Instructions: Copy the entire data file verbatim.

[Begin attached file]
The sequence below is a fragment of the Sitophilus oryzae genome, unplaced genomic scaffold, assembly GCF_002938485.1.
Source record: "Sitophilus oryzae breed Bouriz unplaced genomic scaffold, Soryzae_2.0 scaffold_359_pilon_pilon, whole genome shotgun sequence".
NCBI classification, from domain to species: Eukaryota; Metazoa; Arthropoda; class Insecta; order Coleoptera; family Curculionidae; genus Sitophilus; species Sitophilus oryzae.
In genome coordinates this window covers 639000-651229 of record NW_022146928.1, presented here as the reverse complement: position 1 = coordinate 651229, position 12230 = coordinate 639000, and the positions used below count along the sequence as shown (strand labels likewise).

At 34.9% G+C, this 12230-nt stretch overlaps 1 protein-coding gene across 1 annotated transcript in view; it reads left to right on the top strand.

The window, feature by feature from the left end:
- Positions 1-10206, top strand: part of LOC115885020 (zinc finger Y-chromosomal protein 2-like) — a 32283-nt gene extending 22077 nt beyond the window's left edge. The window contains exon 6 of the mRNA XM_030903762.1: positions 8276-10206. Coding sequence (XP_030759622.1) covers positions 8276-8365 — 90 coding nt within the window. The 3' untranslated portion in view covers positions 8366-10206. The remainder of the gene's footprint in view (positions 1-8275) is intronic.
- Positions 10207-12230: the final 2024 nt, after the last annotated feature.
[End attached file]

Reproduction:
The sequence below is a fragment of the Sitophilus oryzae genome, unplaced genomic scaffold, assembly GCF_002938485.1.
Source record: "Sitophilus oryzae breed Bouriz unplaced genomic scaffold, Soryzae_2.0 scaffold_359_pilon_pilon, whole genome shotgun sequence".
NCBI classification, from domain to species: Eukaryota; Metazoa; Arthropoda; class Insecta; order Coleoptera; family Curculionidae; genus Sitophilus; species Sitophilus oryzae.
In genome coordinates this window covers 639000-651229 of record NW_022146928.1, presented here as the reverse complement: position 1 = coordinate 651229, position 12230 = coordinate 639000, and the positions used below count along the sequence as shown (strand labels likewise).

At 34.9% G+C, this 12230-nt stretch overlaps 1 protein-coding gene across 1 annotated transcript in view; it reads left to right on the top strand.

The window, feature by feature from the left end:
- Positions 1-10206, top strand: part of LOC115885020 (zinc finger Y-chromosomal protein 2-like) — a 32283-nt gene extending 22077 nt beyond the window's left edge. The window contains exon 6 of the mRNA XM_030903762.1: positions 8276-10206. Coding sequence (XP_030759622.1) covers positions 8276-8365 — 90 coding nt within the window. The 3' untranslated portion in view covers positions 8366-10206. The remainder of the gene's footprint in view (positions 1-8275) is intronic.
- Positions 10207-12230: the final 2024 nt, after the last annotated feature.